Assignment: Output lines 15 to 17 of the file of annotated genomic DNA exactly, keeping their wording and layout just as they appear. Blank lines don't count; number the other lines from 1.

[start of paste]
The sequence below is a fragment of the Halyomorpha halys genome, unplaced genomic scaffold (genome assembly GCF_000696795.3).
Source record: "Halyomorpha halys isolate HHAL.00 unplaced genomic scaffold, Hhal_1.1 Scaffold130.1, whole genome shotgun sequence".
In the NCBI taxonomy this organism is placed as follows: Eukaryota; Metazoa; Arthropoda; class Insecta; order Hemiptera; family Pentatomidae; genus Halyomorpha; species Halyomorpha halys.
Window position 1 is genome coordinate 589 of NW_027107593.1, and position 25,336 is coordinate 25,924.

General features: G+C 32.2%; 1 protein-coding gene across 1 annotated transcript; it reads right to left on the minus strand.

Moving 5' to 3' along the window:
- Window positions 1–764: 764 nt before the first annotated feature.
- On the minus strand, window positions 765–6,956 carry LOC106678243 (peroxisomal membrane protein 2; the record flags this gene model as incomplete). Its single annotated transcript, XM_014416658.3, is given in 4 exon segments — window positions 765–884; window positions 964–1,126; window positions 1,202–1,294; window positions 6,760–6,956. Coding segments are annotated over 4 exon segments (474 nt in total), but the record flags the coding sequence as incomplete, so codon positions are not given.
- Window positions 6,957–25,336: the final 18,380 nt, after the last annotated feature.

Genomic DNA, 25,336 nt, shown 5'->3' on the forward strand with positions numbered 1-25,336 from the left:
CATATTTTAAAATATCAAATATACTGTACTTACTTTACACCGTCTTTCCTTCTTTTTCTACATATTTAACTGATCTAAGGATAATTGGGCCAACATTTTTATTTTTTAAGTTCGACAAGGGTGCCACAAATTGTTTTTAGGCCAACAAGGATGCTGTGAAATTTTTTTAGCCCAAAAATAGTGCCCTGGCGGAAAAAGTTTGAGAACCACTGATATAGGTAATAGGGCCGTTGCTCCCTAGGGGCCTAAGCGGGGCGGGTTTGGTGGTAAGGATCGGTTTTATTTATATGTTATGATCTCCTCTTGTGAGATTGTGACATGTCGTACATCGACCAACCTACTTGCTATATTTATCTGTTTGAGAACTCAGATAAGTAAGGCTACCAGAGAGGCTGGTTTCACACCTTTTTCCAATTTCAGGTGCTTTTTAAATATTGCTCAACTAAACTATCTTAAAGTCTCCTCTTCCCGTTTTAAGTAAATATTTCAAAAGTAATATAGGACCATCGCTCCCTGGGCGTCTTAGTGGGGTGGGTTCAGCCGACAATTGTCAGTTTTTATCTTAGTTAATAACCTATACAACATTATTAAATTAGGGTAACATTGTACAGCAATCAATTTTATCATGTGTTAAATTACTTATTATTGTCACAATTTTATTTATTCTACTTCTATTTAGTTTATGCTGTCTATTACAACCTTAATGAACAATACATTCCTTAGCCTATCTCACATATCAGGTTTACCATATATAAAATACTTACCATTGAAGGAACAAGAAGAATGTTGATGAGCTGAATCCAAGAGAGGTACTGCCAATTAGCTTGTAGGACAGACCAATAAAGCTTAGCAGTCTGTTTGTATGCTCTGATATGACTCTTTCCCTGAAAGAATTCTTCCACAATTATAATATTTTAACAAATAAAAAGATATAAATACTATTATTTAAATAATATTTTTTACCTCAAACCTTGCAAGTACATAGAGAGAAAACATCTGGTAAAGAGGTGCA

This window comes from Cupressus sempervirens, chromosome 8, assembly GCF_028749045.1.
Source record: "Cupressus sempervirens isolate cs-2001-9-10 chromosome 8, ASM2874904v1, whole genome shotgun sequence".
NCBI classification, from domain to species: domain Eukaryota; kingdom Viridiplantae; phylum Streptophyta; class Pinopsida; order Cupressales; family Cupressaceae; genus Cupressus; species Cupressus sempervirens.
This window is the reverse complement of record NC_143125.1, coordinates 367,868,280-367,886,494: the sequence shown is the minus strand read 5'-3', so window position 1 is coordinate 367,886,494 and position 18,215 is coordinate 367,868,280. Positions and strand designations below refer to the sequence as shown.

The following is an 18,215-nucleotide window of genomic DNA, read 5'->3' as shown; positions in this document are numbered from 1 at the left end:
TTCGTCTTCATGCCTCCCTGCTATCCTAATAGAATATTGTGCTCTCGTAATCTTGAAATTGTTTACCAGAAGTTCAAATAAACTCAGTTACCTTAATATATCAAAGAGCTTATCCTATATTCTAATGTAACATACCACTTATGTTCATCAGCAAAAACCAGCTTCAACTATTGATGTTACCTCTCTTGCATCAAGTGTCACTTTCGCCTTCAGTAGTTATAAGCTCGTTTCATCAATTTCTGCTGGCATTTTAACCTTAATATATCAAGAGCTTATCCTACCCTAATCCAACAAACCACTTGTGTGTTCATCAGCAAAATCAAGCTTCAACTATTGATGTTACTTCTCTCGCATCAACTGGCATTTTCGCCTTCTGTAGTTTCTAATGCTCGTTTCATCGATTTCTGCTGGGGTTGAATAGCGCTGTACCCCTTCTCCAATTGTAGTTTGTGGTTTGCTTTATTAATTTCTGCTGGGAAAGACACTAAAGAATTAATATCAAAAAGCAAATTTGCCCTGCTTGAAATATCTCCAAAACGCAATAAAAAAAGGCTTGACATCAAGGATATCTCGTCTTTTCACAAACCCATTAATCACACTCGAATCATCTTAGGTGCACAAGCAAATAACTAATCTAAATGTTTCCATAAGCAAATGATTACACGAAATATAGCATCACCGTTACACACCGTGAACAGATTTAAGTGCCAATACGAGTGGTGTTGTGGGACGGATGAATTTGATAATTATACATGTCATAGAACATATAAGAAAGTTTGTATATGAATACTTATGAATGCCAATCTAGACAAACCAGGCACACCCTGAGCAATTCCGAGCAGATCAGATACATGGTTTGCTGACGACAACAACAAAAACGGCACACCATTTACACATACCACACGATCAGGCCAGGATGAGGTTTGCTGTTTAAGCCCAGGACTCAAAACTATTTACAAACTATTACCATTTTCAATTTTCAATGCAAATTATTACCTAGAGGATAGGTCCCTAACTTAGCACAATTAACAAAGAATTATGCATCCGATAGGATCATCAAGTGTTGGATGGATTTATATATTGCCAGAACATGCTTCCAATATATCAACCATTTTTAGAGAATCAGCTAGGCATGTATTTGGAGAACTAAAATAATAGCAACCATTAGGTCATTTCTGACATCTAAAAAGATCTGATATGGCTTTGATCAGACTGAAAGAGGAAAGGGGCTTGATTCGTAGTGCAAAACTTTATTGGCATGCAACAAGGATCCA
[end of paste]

This window is the reverse complement of record NC_143125.1, coordinates 367,868,280-367,886,494: the sequence shown is the minus strand read 5'-3', so window position 1 is coordinate 367,886,494 and position 18,215 is coordinate 367,868,280. Positions and strand designations below refer to the sequence as shown.

The following is an 18,215-nucleotide window of genomic DNA, read 5'->3' as shown; positions in this document are numbered from 1 at the left end:
TTCGTCTTCATGCCTCCCTGCTATCCTAATAGAATATTGTGCTCTCGTAATCTTGAAATTGTTTACCAGAAGTTCAAATAAACTCAGTTACCTTAATATATCAAAGAGCTTATCCTATATTCTAATGTAACATACCACTTATGTTCATCAGCAAAAACCAGCTTCAACTATTGATGTTACCTCTCTTGCATCAAGTGTCACTTTCGCCTTCAGTAGTTATAAGCTCGTTTCATCAATTTCTGCTGGCATTTTAACCTTAATATATCAAGAGCTTATCCTACCCTAATCCAACAAACCACTTGTGTGTTCATCAGCAAAATCAAGCTTCAACTATTGATGTTACTTCTCTCGCATCAACTGGCATTTTCGCCTTCTGTAGTTTCTAATGCTCGTTTCATCGATTTCTGCTGGGGTTGAATAGCGCTGTACCCCTTCTCCAATTGTAGTTTGTGGTTTGCTTTATTAATTTCTGCTGGGAAAGACACTAAAGAATTAATATCAAAAAGCAAATTTGCCCTGCTTGAAATATCTCCAAAACGCAATAAAAAAAGGCTTGACATCAAGGATATCTCGTCTTTTCACAAACCCATTAATCACACTCGAATCATCTTAGGTGCACAAGCAAATAACTAATCTAAATGTTTCCATAAGCAAATGATTACACGAAATATAGCATCACCGTTACACACCGTGAACAGATTTAAGTGCCAATACGAGTGGTGTTGTGGGACGGATGAATTTGATAATTATACATGTCATAGAACATATAAGAAAGTTTGTATATGAATACTTATGAATGCCAATCTAGACAAACCAGGCACACCCTGAGCAATTCCGAGCAGATCAGATACATGGTTTGCTGACGACAACAACAAAAACGGCACACCATTTACACATACCACACGATCAGGCCAGGATGAGGTTTGCTGTTTAAGCCCAGGACTCAAAACTATTTACAAACTATTACCATTTTCAATTTTCAATGCAAATTATTACCTAGAGGATAGGTCCCTAACTTAGCACAATTAACAAAGAATTATGCATCCGATAGGATCATCAAGTGTTGGATGGATTTATATATTGCCAGAACATGCTTCCAATATATCAACCATTTTTAGAGAATCAGCTAGGCATGTATTTGGAGAACTAAAATAATAGCAACCATTAGGTCATTTCTGACATCTAAAAAGATCTGATATGGCTTTGATCAGACTGAAAGAGGAAAGGGGCTTGATTCGTAGTGCAAAACTTTATTGGCATGCAACAAGGATCCA